Every day must be a field day for the red-tailed hawks of Harvard Yard. The views from the sky are both dizzying and enlightening.

For us mere bipeds, that vantage point has to be accessed via the narrow stairwells and ladders that lead to the tops of the iconic towers. The short of breath will find that pressing PH on the elevators of the tallest buildings achieves the same end.

There is a calm quiet in the balconies and belfries. Voices are muffled, and sounds are indistinct, betraying the busy-ness below.

Modern, colonial, and gothic architectures contrast across the campus. Lush courtyard landscapes, abstracted street patterns, and zigzag River Houses bend along the Charles.

Raymond Traietti, director of Memorial Hall, admires the neighboring 15-story William James Hall, built in 1963 and designed by famed architect Minoru Yamasaki. For years, Traietti engaged from the sidewalk with the “imposing skyscraper” and its “formidable blustery presence.”

“It was a revelation then to see it for the first time from the roof of Memorial Hall,” he said. “Seen in total with that graceful sweep up to the delicate top floor balcony, it looks modern and humane and optimistic, like its namesake.”

The chimneys of Eliot House frame rowers along the Charles River.

The chimneys of Eliot House frame rowers along the Charles River.

Stephanie Mitchell/Harvard Staff Photographer

The Eliot House courtyard is verdant in late summer.

The Eliot House courtyard is verdant in late summer.

Stephanie Mitchell/Harvard Staff Photographer

A bicyclist passes over the bike lane at the intersection of Quincy and Cambridge Streets.

A pedestrian follows the arrow outside Soldiers Field Garage at Harvard Business School.

A bicyclist passes over the bike lane at the intersection of Quincy and Cambridge Streets. A pedestrian follows the arrow outside Soldiers Field Garage at Harvard Business School.

Photos by Stephanie Mitchell and Rose Lincoln/Harvard Staff Photographers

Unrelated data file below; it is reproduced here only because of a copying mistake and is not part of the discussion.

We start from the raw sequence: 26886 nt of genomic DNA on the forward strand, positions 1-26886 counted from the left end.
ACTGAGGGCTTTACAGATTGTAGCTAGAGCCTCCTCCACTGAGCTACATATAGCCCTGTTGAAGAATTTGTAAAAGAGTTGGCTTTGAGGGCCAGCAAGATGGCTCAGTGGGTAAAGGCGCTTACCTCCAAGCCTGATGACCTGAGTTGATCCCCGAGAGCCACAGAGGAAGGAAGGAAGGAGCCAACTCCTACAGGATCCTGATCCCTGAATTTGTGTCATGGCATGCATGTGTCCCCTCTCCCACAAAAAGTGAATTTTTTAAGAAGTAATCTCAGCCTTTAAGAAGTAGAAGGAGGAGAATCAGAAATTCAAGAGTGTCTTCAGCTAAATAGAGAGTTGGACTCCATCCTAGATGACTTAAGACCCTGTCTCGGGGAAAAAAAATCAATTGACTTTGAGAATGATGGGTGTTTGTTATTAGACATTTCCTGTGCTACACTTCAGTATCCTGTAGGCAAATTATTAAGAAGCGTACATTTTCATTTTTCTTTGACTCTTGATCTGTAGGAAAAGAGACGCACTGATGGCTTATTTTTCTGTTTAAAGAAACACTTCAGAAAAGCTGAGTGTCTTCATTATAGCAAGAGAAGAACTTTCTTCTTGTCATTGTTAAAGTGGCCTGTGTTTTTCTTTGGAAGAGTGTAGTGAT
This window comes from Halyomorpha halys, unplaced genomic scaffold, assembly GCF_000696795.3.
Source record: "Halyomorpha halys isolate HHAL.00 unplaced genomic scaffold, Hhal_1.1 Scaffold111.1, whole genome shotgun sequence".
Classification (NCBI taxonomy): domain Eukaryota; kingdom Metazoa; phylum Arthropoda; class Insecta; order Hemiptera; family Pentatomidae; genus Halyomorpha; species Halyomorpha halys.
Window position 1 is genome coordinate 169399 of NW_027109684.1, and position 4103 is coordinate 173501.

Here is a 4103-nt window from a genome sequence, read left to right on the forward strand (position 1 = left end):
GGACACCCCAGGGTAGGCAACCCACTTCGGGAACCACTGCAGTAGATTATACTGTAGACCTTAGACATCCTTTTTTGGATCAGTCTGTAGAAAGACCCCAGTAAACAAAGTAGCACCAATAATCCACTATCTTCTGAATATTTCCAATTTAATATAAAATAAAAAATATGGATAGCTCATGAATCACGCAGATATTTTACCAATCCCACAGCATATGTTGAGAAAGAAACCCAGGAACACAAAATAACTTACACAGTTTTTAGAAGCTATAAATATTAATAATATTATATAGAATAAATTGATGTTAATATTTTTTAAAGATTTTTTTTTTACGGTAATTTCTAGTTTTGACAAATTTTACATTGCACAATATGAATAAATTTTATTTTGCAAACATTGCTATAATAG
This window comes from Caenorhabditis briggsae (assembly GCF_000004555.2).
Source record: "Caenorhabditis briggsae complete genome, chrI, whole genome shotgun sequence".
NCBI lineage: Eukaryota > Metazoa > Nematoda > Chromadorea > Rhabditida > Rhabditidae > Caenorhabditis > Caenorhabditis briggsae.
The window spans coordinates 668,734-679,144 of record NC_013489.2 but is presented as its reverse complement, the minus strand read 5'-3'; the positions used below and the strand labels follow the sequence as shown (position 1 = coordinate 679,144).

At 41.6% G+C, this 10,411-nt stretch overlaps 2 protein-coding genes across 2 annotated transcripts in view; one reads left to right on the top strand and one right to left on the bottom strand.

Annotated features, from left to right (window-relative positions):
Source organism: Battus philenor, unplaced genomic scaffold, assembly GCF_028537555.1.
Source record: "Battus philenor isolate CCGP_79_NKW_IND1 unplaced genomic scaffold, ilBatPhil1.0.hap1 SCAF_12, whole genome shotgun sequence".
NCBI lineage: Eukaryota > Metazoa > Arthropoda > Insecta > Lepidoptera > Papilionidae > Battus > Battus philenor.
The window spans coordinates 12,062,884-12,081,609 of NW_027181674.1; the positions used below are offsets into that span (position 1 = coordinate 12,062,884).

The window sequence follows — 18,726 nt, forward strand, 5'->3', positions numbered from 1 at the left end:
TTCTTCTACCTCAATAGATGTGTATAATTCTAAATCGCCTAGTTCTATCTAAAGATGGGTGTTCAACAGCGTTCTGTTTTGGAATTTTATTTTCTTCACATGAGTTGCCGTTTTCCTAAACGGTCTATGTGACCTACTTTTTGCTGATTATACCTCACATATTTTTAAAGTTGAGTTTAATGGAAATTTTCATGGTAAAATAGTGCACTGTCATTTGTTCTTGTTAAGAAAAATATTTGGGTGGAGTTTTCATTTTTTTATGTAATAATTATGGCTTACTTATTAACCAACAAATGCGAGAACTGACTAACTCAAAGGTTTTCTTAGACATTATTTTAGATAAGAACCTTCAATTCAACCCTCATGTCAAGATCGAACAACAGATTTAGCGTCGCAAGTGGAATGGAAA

Pedestrians pass alongside the gates of Harvard Yard.

Pedestrians pass alongside the gates of Harvard Yard.

Stephanie Mitchell/Harvard Staff Photographer

A person walks past a row of tree shadows on Kirkland Street.

Bauer Life Sciences Building and the Peabody Museum form an array of lines and patterns.

A person walks past a row of tree shadows on Kirkland Street. Bauer Life Sciences Building and the Peabody Museum form an array of lines and patterns.

Photos by Stephanie Mitchell/Harvard Staff Photographer

The gold-crested tower of Kirkland House is framed from above.

The gold-crested tower of Kirkland House is framed from above.

Stephanie Mitchell/Harvard Staff Photographer

The window of Memorial Hall arches over Science Center Plaza

The view above Annenberg Dining Hall.

The window of Memorial Hall arches over Science Center Plaza, mirroring the scaffold of Annenberg dining hall inside. While Annenberg may be a little intimidating at first, Director of Memorial Hall Raymond Traietti said, “Seeing the dining hall from the third floor with those great, whale-like, hammer-beam trusses gives the space a protective and intimate feeling.”

Photos by Stephanie Mitchell/Harvard Staff Photographer

The Minda de Gunzburg Center for European Studies and William James Hall are pictured on Kirkland Street.

The Minda de Gunzburg Center for European Studies and William James Hall make a handsome pair on Kirkland Street.

Stephanie Mitchell/Harvard Staff Photographer

The Brunswick Lion overlooks the courtyard of Busch Hall at the Center for European Studies.

The Brunswick Lion overlooks the courtyard of Busch Hall at the Center for European Studies.

Kris Snibbe/Harvard Staff Photographer

The Smith Campus Center and Malkin Athletics Center are pictured.

The Smith Campus Center and Malkin Athletics Center form a complementary grid.

Stephanie Mitchell/Harvard Staff Photographer

University Hall stands out even on a rainy day in Harvard Yard.

University Hall stands out even on a rainy day in Harvard Yard.

Jon Chase/Harvard Staff Photographer

Trees engulf the steps and entrance to Widener Library.

Trees engulf the steps and entrance to Widener Library.

Jon Chase/Harvard Staff Photographer

An overview of Peabody Terrace and the Charles River.

A solitary basketball player and rower are pictured from above.

An overview of Peabody Terrace and the Charles River. A solitary basketball player and rower, seen from the 20th floor of Mather House, seemingly move in unison.

Photos by Kris Snibbe/Harvard Staff Photographer

Dunster House sits attractively along the Charles River and the Weeks Footbridge.

Dunster House sits attractively along the Charles River and the Weeks Footbridge.

Dunster House sits attractively along the Charles River and the Weeks Footbridge.

Photos by Kris Snibbe/Harvard Staff Photographer